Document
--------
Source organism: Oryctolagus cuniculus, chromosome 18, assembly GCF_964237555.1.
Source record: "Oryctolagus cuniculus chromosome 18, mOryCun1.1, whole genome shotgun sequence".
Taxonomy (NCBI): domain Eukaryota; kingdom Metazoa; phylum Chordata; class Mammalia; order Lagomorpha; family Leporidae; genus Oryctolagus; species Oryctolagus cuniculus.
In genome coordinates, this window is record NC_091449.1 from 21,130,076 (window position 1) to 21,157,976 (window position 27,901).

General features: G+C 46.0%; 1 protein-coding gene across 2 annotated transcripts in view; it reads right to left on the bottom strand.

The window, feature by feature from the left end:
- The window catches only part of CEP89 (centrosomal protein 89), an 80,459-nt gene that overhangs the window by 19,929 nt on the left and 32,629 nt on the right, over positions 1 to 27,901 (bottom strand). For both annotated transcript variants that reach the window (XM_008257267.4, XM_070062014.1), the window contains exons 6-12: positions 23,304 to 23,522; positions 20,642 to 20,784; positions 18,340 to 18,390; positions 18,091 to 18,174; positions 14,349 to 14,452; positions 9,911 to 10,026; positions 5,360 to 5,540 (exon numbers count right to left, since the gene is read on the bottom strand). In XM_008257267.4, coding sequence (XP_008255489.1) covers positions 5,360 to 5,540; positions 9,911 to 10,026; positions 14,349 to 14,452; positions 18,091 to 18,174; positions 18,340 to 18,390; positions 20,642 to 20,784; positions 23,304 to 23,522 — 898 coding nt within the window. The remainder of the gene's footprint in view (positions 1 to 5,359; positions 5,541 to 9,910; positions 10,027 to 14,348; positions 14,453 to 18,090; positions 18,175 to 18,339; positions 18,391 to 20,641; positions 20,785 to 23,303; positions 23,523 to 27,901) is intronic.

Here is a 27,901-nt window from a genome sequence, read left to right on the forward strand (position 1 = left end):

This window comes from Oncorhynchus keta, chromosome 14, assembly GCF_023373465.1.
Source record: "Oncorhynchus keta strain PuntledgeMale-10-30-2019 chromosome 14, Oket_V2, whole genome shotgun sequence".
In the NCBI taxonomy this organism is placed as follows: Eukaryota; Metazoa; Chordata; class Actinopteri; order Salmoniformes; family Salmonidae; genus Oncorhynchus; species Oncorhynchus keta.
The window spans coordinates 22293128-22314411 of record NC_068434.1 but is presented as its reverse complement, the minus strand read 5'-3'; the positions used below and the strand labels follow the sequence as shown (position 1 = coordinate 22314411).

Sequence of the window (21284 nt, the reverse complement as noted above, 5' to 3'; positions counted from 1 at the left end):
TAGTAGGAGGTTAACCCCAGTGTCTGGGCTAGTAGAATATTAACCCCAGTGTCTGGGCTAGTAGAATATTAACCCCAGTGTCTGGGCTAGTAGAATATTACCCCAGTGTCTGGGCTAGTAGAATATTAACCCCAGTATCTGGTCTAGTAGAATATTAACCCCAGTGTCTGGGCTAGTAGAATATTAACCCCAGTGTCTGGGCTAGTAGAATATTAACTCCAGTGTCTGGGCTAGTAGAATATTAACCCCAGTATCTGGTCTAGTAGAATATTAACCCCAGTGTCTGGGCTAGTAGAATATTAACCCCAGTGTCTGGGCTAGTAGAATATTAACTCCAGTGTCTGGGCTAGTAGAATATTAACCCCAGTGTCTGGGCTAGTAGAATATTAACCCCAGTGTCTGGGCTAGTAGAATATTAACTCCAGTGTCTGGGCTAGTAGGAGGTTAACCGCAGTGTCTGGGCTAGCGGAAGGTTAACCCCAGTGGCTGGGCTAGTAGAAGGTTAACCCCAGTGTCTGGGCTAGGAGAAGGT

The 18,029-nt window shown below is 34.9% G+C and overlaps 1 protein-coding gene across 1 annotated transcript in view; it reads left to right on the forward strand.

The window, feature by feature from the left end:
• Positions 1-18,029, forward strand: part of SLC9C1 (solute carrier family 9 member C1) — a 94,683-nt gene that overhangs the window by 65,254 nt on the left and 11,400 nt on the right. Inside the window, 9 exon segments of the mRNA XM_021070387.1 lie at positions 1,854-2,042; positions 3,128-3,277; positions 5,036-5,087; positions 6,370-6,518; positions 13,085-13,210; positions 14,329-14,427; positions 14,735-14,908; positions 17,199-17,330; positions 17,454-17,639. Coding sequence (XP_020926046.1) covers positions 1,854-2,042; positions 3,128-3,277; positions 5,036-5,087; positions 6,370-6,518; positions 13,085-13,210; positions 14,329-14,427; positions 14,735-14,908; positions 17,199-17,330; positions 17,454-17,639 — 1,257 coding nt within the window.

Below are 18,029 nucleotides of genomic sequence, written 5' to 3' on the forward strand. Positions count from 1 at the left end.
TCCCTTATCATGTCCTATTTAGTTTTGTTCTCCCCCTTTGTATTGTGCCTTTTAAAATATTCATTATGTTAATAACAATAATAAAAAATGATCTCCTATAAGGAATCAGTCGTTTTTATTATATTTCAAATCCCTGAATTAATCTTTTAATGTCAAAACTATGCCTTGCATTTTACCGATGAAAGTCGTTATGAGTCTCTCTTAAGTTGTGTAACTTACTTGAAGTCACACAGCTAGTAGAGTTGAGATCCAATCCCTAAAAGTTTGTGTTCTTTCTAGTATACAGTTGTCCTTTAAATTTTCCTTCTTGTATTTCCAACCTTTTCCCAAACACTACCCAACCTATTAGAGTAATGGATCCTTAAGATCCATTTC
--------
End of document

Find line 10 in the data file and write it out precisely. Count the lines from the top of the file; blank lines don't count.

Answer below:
Source record: "Oncorhynchus keta strain PuntledgeMale-10-30-2019 chromosome 14, Oket_V2, whole genome shotgun sequence".